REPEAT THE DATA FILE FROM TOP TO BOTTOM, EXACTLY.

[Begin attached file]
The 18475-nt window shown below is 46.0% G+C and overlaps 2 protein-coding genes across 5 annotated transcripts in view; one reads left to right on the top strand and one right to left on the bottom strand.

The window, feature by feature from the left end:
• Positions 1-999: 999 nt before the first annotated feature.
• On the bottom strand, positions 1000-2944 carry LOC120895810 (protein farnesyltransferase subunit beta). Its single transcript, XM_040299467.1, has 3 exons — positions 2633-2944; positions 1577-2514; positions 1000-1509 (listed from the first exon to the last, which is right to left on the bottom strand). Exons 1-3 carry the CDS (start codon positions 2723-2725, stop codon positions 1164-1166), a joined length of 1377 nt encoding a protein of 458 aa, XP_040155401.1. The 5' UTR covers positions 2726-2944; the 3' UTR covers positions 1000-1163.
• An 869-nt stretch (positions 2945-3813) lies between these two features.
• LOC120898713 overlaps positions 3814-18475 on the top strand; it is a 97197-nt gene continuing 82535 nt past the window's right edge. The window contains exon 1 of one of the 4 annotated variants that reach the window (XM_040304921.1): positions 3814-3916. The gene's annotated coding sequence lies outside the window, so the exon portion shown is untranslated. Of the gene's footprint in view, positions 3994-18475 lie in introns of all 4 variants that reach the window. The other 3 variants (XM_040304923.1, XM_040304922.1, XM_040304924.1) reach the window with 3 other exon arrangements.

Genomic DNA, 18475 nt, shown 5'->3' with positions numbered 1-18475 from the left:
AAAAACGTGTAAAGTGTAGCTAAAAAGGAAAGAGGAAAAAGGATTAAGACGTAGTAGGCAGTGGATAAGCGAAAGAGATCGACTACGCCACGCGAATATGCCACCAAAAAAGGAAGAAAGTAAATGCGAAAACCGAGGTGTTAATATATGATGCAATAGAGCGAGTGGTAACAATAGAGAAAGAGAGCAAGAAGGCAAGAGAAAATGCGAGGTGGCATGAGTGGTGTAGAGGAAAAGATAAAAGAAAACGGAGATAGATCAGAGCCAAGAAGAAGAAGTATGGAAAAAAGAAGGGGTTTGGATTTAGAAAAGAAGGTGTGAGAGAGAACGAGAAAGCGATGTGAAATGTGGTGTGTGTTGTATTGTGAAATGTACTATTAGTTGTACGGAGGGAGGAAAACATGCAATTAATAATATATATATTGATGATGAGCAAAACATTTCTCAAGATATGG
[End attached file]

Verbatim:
The 18475-nt window shown below is 46.0% G+C and overlaps 2 protein-coding genes across 5 annotated transcripts in view; one reads left to right on the top strand and one right to left on the bottom strand.

The window, feature by feature from the left end:
• Positions 1-999: 999 nt before the first annotated feature.
• On the bottom strand, positions 1000-2944 carry LOC120895810 (protein farnesyltransferase subunit beta). Its single transcript, XM_040299467.1, has 3 exons — positions 2633-2944; positions 1577-2514; positions 1000-1509 (listed from the first exon to the last, which is right to left on the bottom strand). Exons 1-3 carry the CDS (start codon positions 2723-2725, stop codon positions 1164-1166), a joined length of 1377 nt encoding a protein of 458 aa, XP_040155401.1. The 5' UTR covers positions 2726-2944; the 3' UTR covers positions 1000-1163.
• An 869-nt stretch (positions 2945-3813) lies between these two features.
• LOC120898713 overlaps positions 3814-18475 on the top strand; it is a 97197-nt gene continuing 82535 nt past the window's right edge. The window contains exon 1 of one of the 4 annotated variants that reach the window (XM_040304921.1): positions 3814-3916. The gene's annotated coding sequence lies outside the window, so the exon portion shown is untranslated. Of the gene's footprint in view, positions 3994-18475 lie in introns of all 4 variants that reach the window. The other 3 variants (XM_040304923.1, XM_040304922.1, XM_040304924.1) reach the window with 3 other exon arrangements.

Genomic DNA, 18475 nt, shown 5'->3' with positions numbered 1-18475 from the left:
AAAAACGTGTAAAGTGTAGCTAAAAAGGAAAGAGGAAAAAGGATTAAGACGTAGTAGGCAGTGGATAAGCGAAAGAGATCGACTACGCCACGCGAATATGCCACCAAAAAAGGAAGAAAGTAAATGCGAAAACCGAGGTGTTAATATATGATGCAATAGAGCGAGTGGTAACAATAGAGAAAGAGAGCAAGAAGGCAAGAGAAAATGCGAGGTGGCATGAGTGGTGTAGAGGAAAAGATAAAAGAAAACGGAGATAGATCAGAGCCAAGAAGAAGAAGTATGGAAAAAAGAAGGGGTTTGGATTTAGAAAAGAAGGTGTGAGAGAGAACGAGAAAGCGATGTGAAATGTGGTGTGTGTTGTATTGTGAAATGTACTATTAGTTGTACGGAGGGAGGAAAACATGCAATTAATAATATATATATTGATGATGAGCAAAACATTTCTCAAGATATGG